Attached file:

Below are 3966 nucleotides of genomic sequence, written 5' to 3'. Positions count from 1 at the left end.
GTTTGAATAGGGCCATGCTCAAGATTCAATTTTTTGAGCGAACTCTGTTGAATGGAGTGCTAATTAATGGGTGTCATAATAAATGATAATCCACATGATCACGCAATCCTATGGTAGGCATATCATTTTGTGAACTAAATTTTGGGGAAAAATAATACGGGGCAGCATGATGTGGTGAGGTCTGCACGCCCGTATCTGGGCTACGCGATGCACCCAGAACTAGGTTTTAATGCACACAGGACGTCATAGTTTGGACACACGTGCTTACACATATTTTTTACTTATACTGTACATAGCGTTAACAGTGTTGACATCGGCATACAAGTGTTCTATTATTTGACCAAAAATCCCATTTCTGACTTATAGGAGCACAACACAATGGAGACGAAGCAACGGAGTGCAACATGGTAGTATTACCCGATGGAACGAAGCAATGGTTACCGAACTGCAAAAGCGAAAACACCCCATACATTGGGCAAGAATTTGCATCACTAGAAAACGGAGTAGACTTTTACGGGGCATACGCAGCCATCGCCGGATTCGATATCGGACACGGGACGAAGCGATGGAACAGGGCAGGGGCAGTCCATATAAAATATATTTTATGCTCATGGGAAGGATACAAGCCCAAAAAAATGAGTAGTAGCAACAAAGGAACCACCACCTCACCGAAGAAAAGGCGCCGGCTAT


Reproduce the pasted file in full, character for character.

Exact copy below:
Below are 3966 nucleotides of genomic sequence, written 5' to 3'. Positions count from 1 at the left end.
GTTTGAATAGGGCCATGCTCAAGATTCAATTTTTTGAGCGAACTCTGTTGAATGGAGTGCTAATTAATGGGTGTCATAATAAATGATAATCCACATGATCACGCAATCCTATGGTAGGCATATCATTTTGTGAACTAAATTTTGGGGAAAAATAATACGGGGCAGCATGATGTGGTGAGGTCTGCACGCCCGTATCTGGGCTACGCGATGCACCCAGAACTAGGTTTTAATGCACACAGGACGTCATAGTTTGGACACACGTGCTTACACATATTTTTTACTTATACTGTACATAGCGTTAACAGTGTTGACATCGGCATACAAGTGTTCTATTATTTGACCAAAAATCCCATTTCTGACTTATAGGAGCACAACACAATGGAGACGAAGCAACGGAGTGCAACATGGTAGTATTACCCGATGGAACGAAGCAATGGTTACCGAACTGCAAAAGCGAAAACACCCCATACATTGGGCAAGAATTTGCATCACTAGAAAACGGAGTAGACTTTTACGGGGCATACGCAGCCATCGCCGGATTCGATATCGGACACGGGACGAAGCGATGGAACAGGGCAGGGGCAGTCCATATAAAATATATTTTATGCTCATGGGAAGGATACAAGCCCAAAAAAATGAGTAGTAGCAACAAAGGAACCACCACCTCACCGAAGAAAAGGCGCCGGCTAT